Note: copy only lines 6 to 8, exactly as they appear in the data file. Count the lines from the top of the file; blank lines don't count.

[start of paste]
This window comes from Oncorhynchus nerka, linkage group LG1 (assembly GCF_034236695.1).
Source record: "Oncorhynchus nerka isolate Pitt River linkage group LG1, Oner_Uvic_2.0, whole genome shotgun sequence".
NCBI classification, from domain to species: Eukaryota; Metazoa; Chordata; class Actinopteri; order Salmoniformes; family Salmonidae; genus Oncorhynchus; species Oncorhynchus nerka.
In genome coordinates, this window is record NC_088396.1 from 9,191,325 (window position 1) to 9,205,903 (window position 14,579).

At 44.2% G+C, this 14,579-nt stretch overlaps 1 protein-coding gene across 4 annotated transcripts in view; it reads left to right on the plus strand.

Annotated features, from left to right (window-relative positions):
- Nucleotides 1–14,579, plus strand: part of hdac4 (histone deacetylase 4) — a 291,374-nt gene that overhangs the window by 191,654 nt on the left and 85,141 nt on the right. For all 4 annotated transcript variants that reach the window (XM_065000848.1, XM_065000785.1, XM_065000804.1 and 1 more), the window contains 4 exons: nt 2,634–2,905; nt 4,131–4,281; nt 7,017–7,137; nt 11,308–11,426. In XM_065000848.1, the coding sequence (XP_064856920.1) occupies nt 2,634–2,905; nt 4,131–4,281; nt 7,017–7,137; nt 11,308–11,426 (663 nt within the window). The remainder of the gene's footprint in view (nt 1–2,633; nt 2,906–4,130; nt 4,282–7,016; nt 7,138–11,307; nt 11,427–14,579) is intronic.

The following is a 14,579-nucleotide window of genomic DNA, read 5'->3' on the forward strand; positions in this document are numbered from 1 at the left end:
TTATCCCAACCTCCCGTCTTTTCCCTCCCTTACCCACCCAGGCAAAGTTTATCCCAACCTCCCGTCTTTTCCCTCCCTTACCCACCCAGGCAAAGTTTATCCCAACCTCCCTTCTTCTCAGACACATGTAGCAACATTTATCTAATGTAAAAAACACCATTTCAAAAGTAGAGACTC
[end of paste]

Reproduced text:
Annotated features, from left to right (window-relative positions):
- Nucleotides 1–14,579, plus strand: part of hdac4 (histone deacetylase 4) — a 291,374-nt gene that overhangs the window by 191,654 nt on the left and 85,141 nt on the right. For all 4 annotated transcript variants that reach the window (XM_065000848.1, XM_065000785.1, XM_065000804.1 and 1 more), the window contains 4 exons: nt 2,634–2,905; nt 4,131–4,281; nt 7,017–7,137; nt 11,308–11,426. In XM_065000848.1, the coding sequence (XP_064856920.1) occupies nt 2,634–2,905; nt 4,131–4,281; nt 7,017–7,137; nt 11,308–11,426 (663 nt within the window). The remainder of the gene's footprint in view (nt 1–2,633; nt 2,906–4,130; nt 4,282–7,016; nt 7,138–11,307; nt 11,427–14,579) is intronic.

The following is a 14,579-nucleotide window of genomic DNA, read 5'->3' on the forward strand; positions in this document are numbered from 1 at the left end: